Lithium ion battery technology has emerged as the dominant energy storage choice for mobile applications. Electro Energy has acquired significant manufacturing assets in Gainesville, Florida to establish a position as a domestic supplier of lithium ion cylindrical cells and its proprietary bipolar wafer cells. Further developments in materials and safety will enable expanded use in large format applications. Electro Energy plans to participate in this development and commercialization.

 

Chapter 17


Saphion Technology Solutions for Lithium Ion Type Applications
James R. Akridge, PhD, President and CEO, Valence Technology, Inc.


Valence Technology, Inc. (NASDAQ: VLNC) is a commercial supplier of battery modules, battery management systems and fuel gauges for large and medium format packs for applications in motive, backup, remote and standby power needs employing Valence's phosphate based Saphion technology. Valence has proprietary technology in both vanadium and iron based phosphate chemistry. Discussion will focus on the characteristics of phosphate based cathode technology and its application in the commercial space that bring solutions encompassing applications that require safety, excellent shelf life, power delivery, and long cycle life.

 

Chapter 18


PANEL DISCUSSION: Lithium Batteries and Fuel Cells Technologies: Different Problems - Common Solutions
Facilitator: M. Stanley Whittingham, PhD, Professor and Director, Institute for Materials Research, SUNY at Binghamton
Panelists: K.M. Abraham, E-KEM Sciences, James R. Akridge, Valence Technology, Inc., Michel Broussely, SAFT Batteries, Zhigang Qi, Plug Power, Inc.

 

Chapter 19


Features and Comparison of Medium to High Temperature Fuel Cells across the Types and Applications
Zhigang Qi, PhD, Fellow, Plug Power, Inc.


Proton-exchange membrane fuel cell (PEMFC) is regarded as a low temperature fuel cell because it typically operates at a temperature lower than 100�C. Phosphoric acid (H3PO4) fuel cell (PAFC) can operate at temperatures up to 220�C, and is a medium temperature fuel cell. Molten carbonate fuel cell (MCFC) has an optimal operating temperature of 650�C, while solid oxide fuel cell (SOFC) runs at up to 1000�C, and they are called high temperature fuel cells. Due to the vast difference in the operating temperatures, the medium to high temperature fuel cells differ from the PEMFC significantly. This work shop presentation will outline the fundamental principles, membrane electrode assemblies (MEAs) and plates, advantages and disadvantages, technical challenges, and system architectures of medium to high temperature fuel cells. Comparison will be made among PAFCs, MCFCs and SOFCs, and to PEMFCs.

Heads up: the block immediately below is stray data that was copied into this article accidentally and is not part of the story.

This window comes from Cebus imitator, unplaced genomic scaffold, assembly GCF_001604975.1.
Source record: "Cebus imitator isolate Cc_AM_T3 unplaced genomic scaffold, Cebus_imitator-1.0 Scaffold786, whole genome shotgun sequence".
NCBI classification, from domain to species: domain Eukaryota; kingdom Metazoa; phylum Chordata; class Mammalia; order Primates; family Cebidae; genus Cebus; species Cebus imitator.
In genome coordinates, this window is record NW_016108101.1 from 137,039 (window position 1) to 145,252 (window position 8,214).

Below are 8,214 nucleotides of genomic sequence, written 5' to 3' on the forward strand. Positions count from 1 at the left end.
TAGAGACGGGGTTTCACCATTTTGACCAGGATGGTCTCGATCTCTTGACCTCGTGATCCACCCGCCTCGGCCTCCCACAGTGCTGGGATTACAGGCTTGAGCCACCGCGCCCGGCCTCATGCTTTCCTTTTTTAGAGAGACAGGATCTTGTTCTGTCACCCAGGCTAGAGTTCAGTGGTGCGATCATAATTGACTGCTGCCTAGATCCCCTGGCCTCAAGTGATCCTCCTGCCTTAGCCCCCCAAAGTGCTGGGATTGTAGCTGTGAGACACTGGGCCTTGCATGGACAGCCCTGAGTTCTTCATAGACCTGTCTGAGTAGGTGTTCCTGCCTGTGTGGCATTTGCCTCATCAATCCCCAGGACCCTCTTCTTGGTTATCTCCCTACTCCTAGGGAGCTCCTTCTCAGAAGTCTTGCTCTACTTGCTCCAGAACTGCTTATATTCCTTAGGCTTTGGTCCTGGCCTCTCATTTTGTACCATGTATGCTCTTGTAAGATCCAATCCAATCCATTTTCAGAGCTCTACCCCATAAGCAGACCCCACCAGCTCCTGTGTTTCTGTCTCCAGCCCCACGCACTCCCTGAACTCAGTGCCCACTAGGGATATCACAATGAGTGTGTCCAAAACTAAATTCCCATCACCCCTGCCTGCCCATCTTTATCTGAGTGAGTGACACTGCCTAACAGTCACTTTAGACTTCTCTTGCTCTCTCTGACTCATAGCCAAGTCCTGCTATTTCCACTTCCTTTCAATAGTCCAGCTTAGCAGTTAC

Chapter 20


Advancements in Chemical Hydride-Based Fuel Cell Systems for Portable Applications
Mohammad Enayetullah, PhD, Vice President, Advanced Technology, Protonex Technology Corporation


Chemical hydrides show great promise for portable, on-demand hydrogen generation. PEM fuel cell systems integrated with chemical hydride fueling subsystems are able to meet aggressive performance targets, including requirements for high energy density and durability. Programs currently underway at Protonex are focused on developing fully integrated power solutions fueled by chemical hydrides for solider power, unmanned systems and portable power generation.

 

Chapter 21


The Impact of Air Systems Efficiency on The PEM FC Stack, Its Sizing and Its Costs
Ski Milburn, CEO & CTO, VAIREX Corporation

 

Chapter 22


PANEL DISCUSSION: PEM Fuel Cell Commercialization: Opportunities & Challenges
Facilitator: James C. Cross III, Vice President of Technology, Nuvera Fuel Cells
Panelists: Simon J.C. Cleghorn, W.L.Gore & Associates, Inc., Nancy Garland, U.S. Department of Energy, Christopher Hebling, Fraunhofer ISE, Ski Milburn, VAIREX Corp., Sathya Motupally, UTC Fuel Cells

Fuel Cells Durability 2nd Edition

Company Description : Includes a PDF files with the 22 presentations and speeches given at the Annual Conference of the Knowledge Foundation's Fuel Cells Durability 2nd Edition series

Product Type : Business Conference

Author : Knowledge Foundation

PDF 435p

Languages : English

Organizer : Knowledge Foundation

Serving the scientific community for over 10 years, the Knowledge Foundation and the Knowledge Press strive to be your primary source of information for the commercialization of advanced technologies.